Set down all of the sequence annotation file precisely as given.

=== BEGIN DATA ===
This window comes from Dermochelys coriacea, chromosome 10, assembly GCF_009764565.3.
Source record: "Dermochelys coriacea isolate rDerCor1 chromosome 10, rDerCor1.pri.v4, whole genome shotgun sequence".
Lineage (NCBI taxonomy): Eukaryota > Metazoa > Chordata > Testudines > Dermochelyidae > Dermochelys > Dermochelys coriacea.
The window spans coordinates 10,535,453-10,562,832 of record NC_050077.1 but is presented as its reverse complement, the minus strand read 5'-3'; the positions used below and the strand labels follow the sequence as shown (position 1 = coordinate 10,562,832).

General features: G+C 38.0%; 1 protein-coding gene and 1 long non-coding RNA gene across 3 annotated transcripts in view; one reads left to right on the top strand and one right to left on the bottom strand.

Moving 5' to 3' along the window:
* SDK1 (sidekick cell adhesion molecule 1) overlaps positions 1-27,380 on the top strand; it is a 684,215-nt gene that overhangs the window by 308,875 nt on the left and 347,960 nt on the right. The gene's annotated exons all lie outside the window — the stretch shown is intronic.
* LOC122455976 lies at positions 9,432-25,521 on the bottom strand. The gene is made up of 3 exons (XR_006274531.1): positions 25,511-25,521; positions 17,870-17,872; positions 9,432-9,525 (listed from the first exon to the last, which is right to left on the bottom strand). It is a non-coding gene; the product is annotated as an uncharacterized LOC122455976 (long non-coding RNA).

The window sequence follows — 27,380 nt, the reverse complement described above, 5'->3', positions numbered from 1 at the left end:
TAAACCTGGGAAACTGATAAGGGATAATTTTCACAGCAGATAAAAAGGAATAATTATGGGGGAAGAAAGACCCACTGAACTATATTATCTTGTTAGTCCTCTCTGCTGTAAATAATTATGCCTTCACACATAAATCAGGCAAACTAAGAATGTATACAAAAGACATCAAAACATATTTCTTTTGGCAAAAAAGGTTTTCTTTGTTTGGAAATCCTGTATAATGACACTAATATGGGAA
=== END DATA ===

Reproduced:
This window comes from Dermochelys coriacea, chromosome 10, assembly GCF_009764565.3.
Source record: "Dermochelys coriacea isolate rDerCor1 chromosome 10, rDerCor1.pri.v4, whole genome shotgun sequence".
Lineage (NCBI taxonomy): Eukaryota > Metazoa > Chordata > Testudines > Dermochelyidae > Dermochelys > Dermochelys coriacea.
The window spans coordinates 10,535,453-10,562,832 of record NC_050077.1 but is presented as its reverse complement, the minus strand read 5'-3'; the positions used below and the strand labels follow the sequence as shown (position 1 = coordinate 10,562,832).

General features: G+C 38.0%; 1 protein-coding gene and 1 long non-coding RNA gene across 3 annotated transcripts in view; one reads left to right on the top strand and one right to left on the bottom strand.

Moving 5' to 3' along the window:
* SDK1 (sidekick cell adhesion molecule 1) overlaps positions 1-27,380 on the top strand; it is a 684,215-nt gene that overhangs the window by 308,875 nt on the left and 347,960 nt on the right. The gene's annotated exons all lie outside the window — the stretch shown is intronic.
* LOC122455976 lies at positions 9,432-25,521 on the bottom strand. The gene is made up of 3 exons (XR_006274531.1): positions 25,511-25,521; positions 17,870-17,872; positions 9,432-9,525 (listed from the first exon to the last, which is right to left on the bottom strand). It is a non-coding gene; the product is annotated as an uncharacterized LOC122455976 (long non-coding RNA).

The window sequence follows — 27,380 nt, the reverse complement described above, 5'->3', positions numbered from 1 at the left end:
TAAACCTGGGAAACTGATAAGGGATAATTTTCACAGCAGATAAAAAGGAATAATTATGGGGGAAGAAAGACCCACTGAACTATATTATCTTGTTAGTCCTCTCTGCTGTAAATAATTATGCCTTCACACATAAATCAGGCAAACTAAGAATGTATACAAAAGACATCAAAACATATTTCTTTTGGCAAAAAAGGTTTTCTTTGTTTGGAAATCCTGTATAATGACACTAATATGGGAA